Mr Ntombela referred to slide 8 and said national departments that have the highest numbers of pending cases should be summoned and the Committee should be informed about these cases in detail. On slide 13, why was unethical behaviour a type of corruption case on its own?
 
Commissioner Nkosi said the function came through as a cabinet memo, and the R3.5 million was then received and that was this was the only time it received funding. Thereafter, it utilised its budget until Treasury decided to give the PSC a budget cut. So instead of killing it, the Commission decided to manage it in-house and tried to engage with Treasury to obtain additional funding but that engagement did not yield fruits. It seems as though the PSC is perceived to have nothing to do with the hotline – Treasury took a unilateral decision not to fund NACH.
 
With the cumulative stats where five provinces did not provide stats, the officers engage with the Office of the Premiers which in turn refers those cases to the relevant departments. The departments have complained that they receive the cases very late so now we ‘CC’ the departments when we send the information in our e-mail communications.
 
The general information we got from quarterly meetings is that they do engage with the departments but the departments are slow-paced in concluding their functions in this regard. It is no secret that we have human resource constraints, and we do not handle the irregular appointments because we do not have the capacity.
 
With social grants, in 2014, SASSA had its own hotline and in 2014 they requested that their hotline be merged with NACH and NACH does refer them to SASSA and they do send reports to NACH to update it on progress made on those cases.
NACH is different from the Presidency’s Hotline: the latter was established very late and it was established as a service delivery hotline. The PSC did meet the officials from DPME (Department of Planning, Monitoring and Evaluation) and assisted them with some of the cases. The NACH receives all types of allegations and it would refer those to departments and investigate some of them.
 
There is a need for capacity to investigate – when the NACH was established it was mandated that each department must establish an anti-corruption unit. The PSC conducted a study where it found that most departments did not have the capacity or even the unit.
 
On unethical behaviour, it is correct that some of the other categories also do entail unethical conduct but the category deals with specific conducts of officials where you find that they are rude towards complainants and because there are many examples of the occurrence of these instances, the Commission undertook to come up with a category.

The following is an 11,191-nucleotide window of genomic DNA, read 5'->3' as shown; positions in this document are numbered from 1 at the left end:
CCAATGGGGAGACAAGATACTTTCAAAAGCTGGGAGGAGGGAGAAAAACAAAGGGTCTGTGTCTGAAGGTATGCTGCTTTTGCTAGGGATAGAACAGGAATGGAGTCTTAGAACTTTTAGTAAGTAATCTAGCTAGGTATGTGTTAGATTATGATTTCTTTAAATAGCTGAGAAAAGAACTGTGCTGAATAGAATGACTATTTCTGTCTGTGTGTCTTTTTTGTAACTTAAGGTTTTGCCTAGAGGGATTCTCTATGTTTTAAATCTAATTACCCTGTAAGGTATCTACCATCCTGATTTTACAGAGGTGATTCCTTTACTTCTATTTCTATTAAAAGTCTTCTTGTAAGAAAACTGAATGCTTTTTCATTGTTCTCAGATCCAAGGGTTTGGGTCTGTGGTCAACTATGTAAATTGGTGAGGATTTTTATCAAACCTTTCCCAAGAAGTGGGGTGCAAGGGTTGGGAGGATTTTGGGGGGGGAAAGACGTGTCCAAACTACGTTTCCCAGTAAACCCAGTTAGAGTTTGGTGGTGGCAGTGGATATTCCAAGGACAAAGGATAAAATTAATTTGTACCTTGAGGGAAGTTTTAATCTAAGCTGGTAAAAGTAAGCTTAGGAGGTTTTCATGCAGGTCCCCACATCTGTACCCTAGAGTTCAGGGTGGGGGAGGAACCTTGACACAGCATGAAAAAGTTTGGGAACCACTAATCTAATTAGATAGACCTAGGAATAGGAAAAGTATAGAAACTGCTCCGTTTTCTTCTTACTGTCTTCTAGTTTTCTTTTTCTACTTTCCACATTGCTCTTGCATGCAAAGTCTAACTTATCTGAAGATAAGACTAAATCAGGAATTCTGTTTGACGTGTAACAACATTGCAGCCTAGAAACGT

The PSC had no control over the DPME hotline establishment but there is now a partnership between the Commission and the DPME to work together.
 
Ms Newhoudt-Druchem said she was worried because the establishment of the PSC came from Cabinet, and it is not the mandate of the National Treasury to cut off funding when the Cabinet gave a memo for this service. It is the responsibility of the DPSA to check whether each department has the people with investigative capacity to follow up on the work.
 
Ms Dlamini-Dubazana shared the same sentiments, and highlighted that there is so much duplication and it all wastes resources. When the DPME hotline was established there should have been a re-validation to the initial Cabinet Memo.
 
The Minister said sometimes we tend to put in the back burner what was agreed to before a particular Minister is appointed, and when she was appointed as deputy minister a long time ago; the then Minister launched initiatives that are no longer functioning, and subsequent to that when she came back to the department there has been no movement in terms of an effective anti-corruption service.
 
We tend to ignore empowering legislation. The Public Service Act empowers us to deal with some of these issues. She asked the Department to look at loopholes in business processes, systems, and regulation and legislations that make it easy for corruption to take place because that would make it easier for us to prevent instead of gunning for a cure. The Department needs to be a bit circumspect and it is not doing everything within its power to deal with these matters; from an administrative level there is so much we can do but it is just a matter of applying the instruments. We can be compelling in discharging these matters because we are empowered by legislation, and departments need to understand that.
 
It is indeed true that some of the hotlines can be consolidated to one hotline instead of the proliferation. If SASSA moved its hotline to the NACH, why is it complaining about resources because that move should have occurred with the resources?
 
Commissioner Nkosi added that the PSC only investigates aspects where it has a mandate to do so, otherwise it would not investigate.
 
The Chairperson suggested that the provinces that have not yet provided the information must be invited to the Committee regarding the cases that have been referred to them
 
Consideration of the Portfolio Committee Legacy Report of Fifth Parliament
The Chairperson suggested that the Report should be considered in the next meeting instead of ambushing the Members without having the opportunity to go through and contribute to the content.
 
The meeting was adjourned.

Share this page: